Yesterday’s (25 September) announcement that bus manufacturer Wrightbus has entered administration was devastating for its 1,300 workers and another dark day for Northern Ireland’s at risk economy.
It is the third major employer in the town of Ballymena, where Wrightbus is based, to go under in recent years.
In 2014, JTI Gallaher closed its Ballymena factory with the lost of 870 jobs, while in 2018 the town’s Michelin factory shut taking a further 820 jobs. Earlier this month 86 more Ballymena jobs went at the Blackbourne engineering firm.
The population of Ballymena is around 30,000, meaning that if Wrightbus cannot be saved, 10 per cent of the area’s jobs will have gone in recent years – more if jobs in the supply chain, with 1,700 estimated to be risk from the Wrightbus closure alone, are counted.
“Ballymena’s economy’s gone. Ballymena and the surrounding areas are finished,” said one distraught worker outside of the Wrightbus factory yesterday.
Responding to the closure, which occurred due to cash flow problems and a prospective buyer pulling out, Unite regional secretary Jackie Pollock called on the government to nationalise Wrightbus.
He said, “Prime Minister Boris Johnson has made great play about how he stands strong for British industry.
“He must now intervene to safeguard these workers’ jobs and skills and a future for Ballymena by nationalising this business – there’s no EU state aid rules that could prevent it.”
Harland and Wolff
Similar calls are being made to safeguard the future of Belfast’s Harland and Wolff shipyard, where workers have been staging an occupation since the firm went into administration in July.
Although the future of the yard looks positive, the best option would be for the government to nationalise Harland and Wolff until a buyer is found and ensure the UK retains the vital ability to build its own ships.
Harland and Wolff senior shop steward Joe Passmore said, “State ownership of the yard would guarantee the facilities were in good shape and ready to play our part in the UK shipbuilding master plan.”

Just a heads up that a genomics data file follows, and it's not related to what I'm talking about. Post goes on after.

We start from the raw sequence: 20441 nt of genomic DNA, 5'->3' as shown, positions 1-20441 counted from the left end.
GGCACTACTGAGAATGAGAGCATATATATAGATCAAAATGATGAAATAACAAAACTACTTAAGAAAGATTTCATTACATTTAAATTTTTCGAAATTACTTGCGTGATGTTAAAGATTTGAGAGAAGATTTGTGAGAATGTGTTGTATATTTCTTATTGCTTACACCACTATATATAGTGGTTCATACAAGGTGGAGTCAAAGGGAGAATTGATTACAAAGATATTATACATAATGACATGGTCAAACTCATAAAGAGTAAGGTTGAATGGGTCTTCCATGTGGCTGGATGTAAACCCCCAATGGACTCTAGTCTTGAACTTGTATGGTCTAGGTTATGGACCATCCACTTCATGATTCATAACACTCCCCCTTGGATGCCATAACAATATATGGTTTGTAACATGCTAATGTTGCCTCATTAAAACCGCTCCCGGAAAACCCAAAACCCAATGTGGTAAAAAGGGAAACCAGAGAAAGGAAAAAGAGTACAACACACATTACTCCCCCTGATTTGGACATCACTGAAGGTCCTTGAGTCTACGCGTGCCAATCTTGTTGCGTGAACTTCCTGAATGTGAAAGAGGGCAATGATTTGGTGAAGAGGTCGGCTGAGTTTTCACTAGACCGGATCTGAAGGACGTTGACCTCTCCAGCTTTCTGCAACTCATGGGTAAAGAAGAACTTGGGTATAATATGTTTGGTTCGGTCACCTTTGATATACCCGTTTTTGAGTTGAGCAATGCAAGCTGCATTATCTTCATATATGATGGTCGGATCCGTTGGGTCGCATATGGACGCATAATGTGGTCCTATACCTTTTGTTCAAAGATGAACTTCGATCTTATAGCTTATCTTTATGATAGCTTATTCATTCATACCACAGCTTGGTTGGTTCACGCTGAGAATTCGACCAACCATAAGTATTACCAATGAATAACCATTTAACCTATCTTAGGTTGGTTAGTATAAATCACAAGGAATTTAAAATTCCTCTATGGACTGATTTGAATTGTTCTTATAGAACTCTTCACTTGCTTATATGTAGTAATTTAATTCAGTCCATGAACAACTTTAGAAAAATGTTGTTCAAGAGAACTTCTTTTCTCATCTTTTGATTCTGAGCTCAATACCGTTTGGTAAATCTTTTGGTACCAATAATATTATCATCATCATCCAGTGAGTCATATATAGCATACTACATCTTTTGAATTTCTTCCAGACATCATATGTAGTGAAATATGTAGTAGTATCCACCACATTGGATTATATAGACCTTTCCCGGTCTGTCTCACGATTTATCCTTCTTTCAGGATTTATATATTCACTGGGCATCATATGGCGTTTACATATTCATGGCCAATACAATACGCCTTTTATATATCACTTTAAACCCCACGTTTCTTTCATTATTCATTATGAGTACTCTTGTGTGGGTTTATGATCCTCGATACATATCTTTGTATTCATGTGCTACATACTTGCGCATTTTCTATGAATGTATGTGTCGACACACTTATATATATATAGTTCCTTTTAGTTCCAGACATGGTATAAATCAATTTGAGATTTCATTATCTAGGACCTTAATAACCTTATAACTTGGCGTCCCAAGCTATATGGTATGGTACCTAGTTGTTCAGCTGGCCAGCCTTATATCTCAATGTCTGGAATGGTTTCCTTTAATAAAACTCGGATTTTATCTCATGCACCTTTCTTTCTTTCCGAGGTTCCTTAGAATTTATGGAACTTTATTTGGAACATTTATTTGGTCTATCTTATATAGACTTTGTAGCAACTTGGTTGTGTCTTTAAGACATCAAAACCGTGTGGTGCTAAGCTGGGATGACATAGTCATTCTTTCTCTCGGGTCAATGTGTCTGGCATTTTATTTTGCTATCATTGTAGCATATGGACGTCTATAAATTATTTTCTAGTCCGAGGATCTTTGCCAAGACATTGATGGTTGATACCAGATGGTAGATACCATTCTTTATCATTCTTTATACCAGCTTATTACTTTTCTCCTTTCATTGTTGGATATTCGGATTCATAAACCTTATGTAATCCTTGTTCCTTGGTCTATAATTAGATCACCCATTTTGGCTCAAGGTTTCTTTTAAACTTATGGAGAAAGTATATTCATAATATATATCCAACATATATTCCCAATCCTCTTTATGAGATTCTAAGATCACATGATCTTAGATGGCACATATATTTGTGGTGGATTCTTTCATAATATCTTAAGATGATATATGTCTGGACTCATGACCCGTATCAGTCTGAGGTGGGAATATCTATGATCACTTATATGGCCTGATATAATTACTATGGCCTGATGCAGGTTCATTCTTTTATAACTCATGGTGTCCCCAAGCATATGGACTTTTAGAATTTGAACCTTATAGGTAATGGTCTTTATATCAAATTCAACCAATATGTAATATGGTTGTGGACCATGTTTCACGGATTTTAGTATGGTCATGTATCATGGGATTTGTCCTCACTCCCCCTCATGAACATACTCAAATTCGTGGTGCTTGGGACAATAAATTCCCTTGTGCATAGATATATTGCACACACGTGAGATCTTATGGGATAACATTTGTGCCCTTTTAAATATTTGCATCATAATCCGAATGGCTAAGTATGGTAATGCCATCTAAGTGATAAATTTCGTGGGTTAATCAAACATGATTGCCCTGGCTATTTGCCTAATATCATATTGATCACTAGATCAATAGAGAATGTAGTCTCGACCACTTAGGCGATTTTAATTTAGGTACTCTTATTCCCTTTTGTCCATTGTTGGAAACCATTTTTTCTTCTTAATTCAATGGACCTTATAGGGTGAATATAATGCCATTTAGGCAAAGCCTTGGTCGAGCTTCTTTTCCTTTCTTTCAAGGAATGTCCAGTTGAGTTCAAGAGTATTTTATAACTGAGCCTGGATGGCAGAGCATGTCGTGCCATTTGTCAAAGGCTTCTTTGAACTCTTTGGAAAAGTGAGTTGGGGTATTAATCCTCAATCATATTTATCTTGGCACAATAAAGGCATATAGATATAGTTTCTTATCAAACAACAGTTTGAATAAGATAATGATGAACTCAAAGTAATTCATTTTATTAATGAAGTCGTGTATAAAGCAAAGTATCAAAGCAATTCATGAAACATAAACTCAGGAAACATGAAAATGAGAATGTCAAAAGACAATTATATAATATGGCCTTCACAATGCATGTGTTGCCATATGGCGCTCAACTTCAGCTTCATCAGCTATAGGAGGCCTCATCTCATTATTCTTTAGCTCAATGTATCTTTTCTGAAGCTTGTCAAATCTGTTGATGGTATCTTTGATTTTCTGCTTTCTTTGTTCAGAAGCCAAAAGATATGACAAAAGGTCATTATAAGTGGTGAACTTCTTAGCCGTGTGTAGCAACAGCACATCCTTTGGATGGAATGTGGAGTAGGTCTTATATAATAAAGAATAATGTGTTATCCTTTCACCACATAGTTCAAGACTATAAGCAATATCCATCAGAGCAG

Worryingly another giant of Northern Irish industry, aerospace firm Bombardier, put its operations up for sale in May, leaving its 3,600 workers unsure for the future.
Nor is manufacturing the only sector of the Northern Irish economy to face mounting uncertainty.
The latest analysis from the Northern Ireland Department for Economy, published in July 2019, projects that a no-deal Brexit would result in at least 40,000 job losses across the economy.
The estimate does not including agricultural job losses, financial services or tourism – meaning job losses could be far higher.
Brexit uncertainty has led Moy Park, Northern Ireland’s biggest employer with 8,000 staff, to attempt to shield itself from any damage by moving its headquarters and research and development departments across the border to the Republic of Ireland.
Unite regional secretary Jackie Pollock said, “It is impossible to fully quantify or assess the potential impact of a no deal Brexit to Unite members in Northern Ireland. Our economy is the most exposed to potential dislocation and disruption arising from a failure to negotiate free and frictionless trade.
“A no-deal Brexit represents a grave threat to virtually every aspect of our economy and our society. It must be averted at all costs.”